- Space Travel imaginary play: Explain to your child that they will be going to space to find opposites. Place them on a chair in the middle of the room, let them know that the chair is a rocket ship and that they are going up into space. Count to 10 and blast off! Turn out the lights. Once your child is floating in space, give them a flashlight and show them one flashcard. Instruct them to find the opposite flashcard, hidden somewhere in the room. When they find all the opposites, they can sit back down on the chair (the rocket ship!) and head back down to Earth.
- Book of Collages: cut out magazine pictures to reflect the meaning of each new word you’re teaching and glue them down on construction paper. Gather up all the papers and make a book by stapling them three times down the left side.
- Play “I Spy the Opposite”: Start with your child saying “I spy _____” using one of the opposite words (“I spy delgado”). Then you reply, “I spy gordo!” This game is really fun and very effective if you couple it with specific movements, called TPR.
While learning opposites, you can teach your child relevant phrases and vocabulary that helps them express themselves. Here are a few useful phrases you can use with this lesson:
El opuesto – the opposite
¿Qué ves? – What do you see?
Yo veo a _______. – I see _______.
¿Qué es el opuesto de _______? – What’s the opposite of _______?
El opuesto de _______ es _______. – The opposite of _______ is _______.
Here is an example mini-lesson using the questions and answers from above, using a parent and their child:
Parent: ¿Qué ves?
Child: Yo veo a un hombre viejo. (I see an old man.)*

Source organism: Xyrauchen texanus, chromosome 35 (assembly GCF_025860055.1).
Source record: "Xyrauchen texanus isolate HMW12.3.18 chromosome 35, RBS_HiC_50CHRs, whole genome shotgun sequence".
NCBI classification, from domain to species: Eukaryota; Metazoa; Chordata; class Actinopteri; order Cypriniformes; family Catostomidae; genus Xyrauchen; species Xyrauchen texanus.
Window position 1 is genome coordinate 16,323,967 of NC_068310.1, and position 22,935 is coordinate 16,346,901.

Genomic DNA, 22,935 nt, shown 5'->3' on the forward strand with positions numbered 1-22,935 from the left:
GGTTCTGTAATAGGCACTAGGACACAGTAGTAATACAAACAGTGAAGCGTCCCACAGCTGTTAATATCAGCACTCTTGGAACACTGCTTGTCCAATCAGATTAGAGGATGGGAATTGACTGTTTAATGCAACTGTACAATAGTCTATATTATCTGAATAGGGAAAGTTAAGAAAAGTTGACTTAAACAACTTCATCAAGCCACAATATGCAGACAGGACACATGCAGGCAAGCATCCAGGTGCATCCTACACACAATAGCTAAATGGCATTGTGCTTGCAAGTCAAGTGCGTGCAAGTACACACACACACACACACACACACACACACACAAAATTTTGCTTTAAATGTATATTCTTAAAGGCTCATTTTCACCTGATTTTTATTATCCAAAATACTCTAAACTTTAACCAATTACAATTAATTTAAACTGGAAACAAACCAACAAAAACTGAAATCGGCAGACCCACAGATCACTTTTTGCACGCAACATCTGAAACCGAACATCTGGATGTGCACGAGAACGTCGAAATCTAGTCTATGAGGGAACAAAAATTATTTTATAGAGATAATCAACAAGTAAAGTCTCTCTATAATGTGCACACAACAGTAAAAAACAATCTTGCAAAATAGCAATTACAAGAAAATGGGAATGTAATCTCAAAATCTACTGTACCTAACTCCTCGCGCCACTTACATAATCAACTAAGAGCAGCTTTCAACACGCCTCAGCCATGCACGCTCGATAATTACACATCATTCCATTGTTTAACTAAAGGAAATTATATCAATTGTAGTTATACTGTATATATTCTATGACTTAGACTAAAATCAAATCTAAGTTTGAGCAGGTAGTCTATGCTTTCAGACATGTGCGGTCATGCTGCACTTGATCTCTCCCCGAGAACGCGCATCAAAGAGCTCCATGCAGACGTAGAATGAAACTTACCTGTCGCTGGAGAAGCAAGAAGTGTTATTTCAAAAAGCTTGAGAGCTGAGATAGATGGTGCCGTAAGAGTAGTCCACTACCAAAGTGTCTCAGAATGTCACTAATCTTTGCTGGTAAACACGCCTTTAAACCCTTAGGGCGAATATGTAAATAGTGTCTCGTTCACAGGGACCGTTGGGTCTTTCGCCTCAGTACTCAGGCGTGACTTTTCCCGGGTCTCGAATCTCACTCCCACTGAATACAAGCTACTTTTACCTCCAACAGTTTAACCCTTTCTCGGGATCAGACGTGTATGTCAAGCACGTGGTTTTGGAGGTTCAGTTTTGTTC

Parent: ¿Qué es el opuesto de viejo?
Child: El opuesto de viejo es joven.
Parent: ¡Muy bien!
First model the conversation above with your child by using a doll or puppet. Then have your child repeat after you a few times. Soon your child will begin to remember how to say the phrases. This lesson will be lots of fun with the Homeschool Spanish Academy Opposites Flashcards.
*If you are not yet working with a collection of nouns, you can substitute the noun with the word “algo,” (ahl-goh) which means “something.” Example: Yo veo algo viejo. (I see something old.)
Condition and Location
The opposites in the list refer to the condition or location of something. If you want to teach a bit more complicated lesson, you can include these phrases using estar:
- Condition (mode of being for a person or thing)
Adjectives: grande, pequeño, limpio, sucio, cerrado, abierto, lento, rápido, mojado, seco, frío, caliente, gordo, delgado, lleno, vacio, joven, viejo
¿Cómo está? – How is it?
¿Cómo está el/la _______? – How is the _______?
Está _______. (Está vacío.) – It is_______. (It is empty.)
El/La _______ está _______. (El hombre está mojado.) – The _______ is _______. (The man is wet.)
- Location (a place or situation occupied):
Adjectives: dentro, fuera, cerca, lejos, arriba, abajo
¿Dónde está? – Where is it?
¿Dónde está el/la _______? – Where is the _______?
Está _______. (Está lejos.) – It is_______. (It is far.)
El/La _______ está _______. (La mujer está arriba.) – The _______ is _______. (The woman is above.)
Learning opposites is super fun for young children. It helps them to better understand their surroundings and to describe in detail what they are experiencing. We hope you are inspired to teach Spanish opposites to your little one by taking advantage of this starter guide. If you would like to have your child practice their new vocabulary with a native speaker from Guatemala, sign up for a free online class today and they’ll start speaking Spanish immediately!